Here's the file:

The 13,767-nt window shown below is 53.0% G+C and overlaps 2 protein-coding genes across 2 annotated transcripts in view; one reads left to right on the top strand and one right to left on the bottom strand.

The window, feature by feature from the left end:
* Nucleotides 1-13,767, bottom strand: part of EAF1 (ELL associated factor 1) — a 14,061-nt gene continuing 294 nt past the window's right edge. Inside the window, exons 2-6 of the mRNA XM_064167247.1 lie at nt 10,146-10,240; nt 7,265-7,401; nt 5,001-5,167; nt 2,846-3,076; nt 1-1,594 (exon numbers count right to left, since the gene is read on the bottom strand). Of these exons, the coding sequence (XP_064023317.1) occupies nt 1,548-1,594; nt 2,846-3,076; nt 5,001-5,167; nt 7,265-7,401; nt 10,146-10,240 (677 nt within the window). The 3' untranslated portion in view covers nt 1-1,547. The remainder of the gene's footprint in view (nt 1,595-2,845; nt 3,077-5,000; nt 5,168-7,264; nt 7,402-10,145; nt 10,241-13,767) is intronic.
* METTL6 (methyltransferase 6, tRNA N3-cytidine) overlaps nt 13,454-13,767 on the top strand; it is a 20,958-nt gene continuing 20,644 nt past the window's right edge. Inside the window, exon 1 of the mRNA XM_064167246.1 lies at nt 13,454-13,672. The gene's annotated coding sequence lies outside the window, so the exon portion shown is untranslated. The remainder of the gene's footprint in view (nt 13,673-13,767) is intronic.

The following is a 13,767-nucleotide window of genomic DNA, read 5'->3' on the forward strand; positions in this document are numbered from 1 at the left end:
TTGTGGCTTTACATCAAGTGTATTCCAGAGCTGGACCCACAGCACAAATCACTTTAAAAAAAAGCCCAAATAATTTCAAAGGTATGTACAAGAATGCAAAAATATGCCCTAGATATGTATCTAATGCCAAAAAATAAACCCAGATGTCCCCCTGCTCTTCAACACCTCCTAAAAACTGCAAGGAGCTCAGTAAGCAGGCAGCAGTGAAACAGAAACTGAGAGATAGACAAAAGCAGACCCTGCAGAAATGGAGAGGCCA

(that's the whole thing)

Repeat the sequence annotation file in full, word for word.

The 13,767-nt window shown below is 53.0% G+C and overlaps 2 protein-coding genes across 2 annotated transcripts in view; one reads left to right on the top strand and one right to left on the bottom strand.

The window, feature by feature from the left end:
* Nucleotides 1-13,767, bottom strand: part of EAF1 (ELL associated factor 1) — a 14,061-nt gene continuing 294 nt past the window's right edge. Inside the window, exons 2-6 of the mRNA XM_064167247.1 lie at nt 10,146-10,240; nt 7,265-7,401; nt 5,001-5,167; nt 2,846-3,076; nt 1-1,594 (exon numbers count right to left, since the gene is read on the bottom strand). Of these exons, the coding sequence (XP_064023317.1) occupies nt 1,548-1,594; nt 2,846-3,076; nt 5,001-5,167; nt 7,265-7,401; nt 10,146-10,240 (677 nt within the window). The 3' untranslated portion in view covers nt 1-1,547. The remainder of the gene's footprint in view (nt 1,595-2,845; nt 3,077-5,000; nt 5,168-7,264; nt 7,402-10,145; nt 10,241-13,767) is intronic.
* METTL6 (methyltransferase 6, tRNA N3-cytidine) overlaps nt 13,454-13,767 on the top strand; it is a 20,958-nt gene continuing 20,644 nt past the window's right edge. Inside the window, exon 1 of the mRNA XM_064167246.1 lies at nt 13,454-13,672. The gene's annotated coding sequence lies outside the window, so the exon portion shown is untranslated. The remainder of the gene's footprint in view (nt 13,673-13,767) is intronic.

The following is a 13,767-nucleotide window of genomic DNA, read 5'->3' on the forward strand; positions in this document are numbered from 1 at the left end:
TTGTGGCTTTACATCAAGTGTATTCCAGAGCTGGACCCACAGCACAAATCACTTTAAAAAAAAGCCCAAATAATTTCAAAGGTATGTACAAGAATGCAAAAATATGCCCTAGATATGTATCTAATGCCAAAAAATAAACCCAGATGTCCCCCTGCTCTTCAACACCTCCTAAAAACTGCAAGGAGCTCAGTAAGCAGGCAGCAGTGAAACAGAAACTGAGAGATAGACAAAAGCAGACCCTGCAGAAATGGAGAGGCCA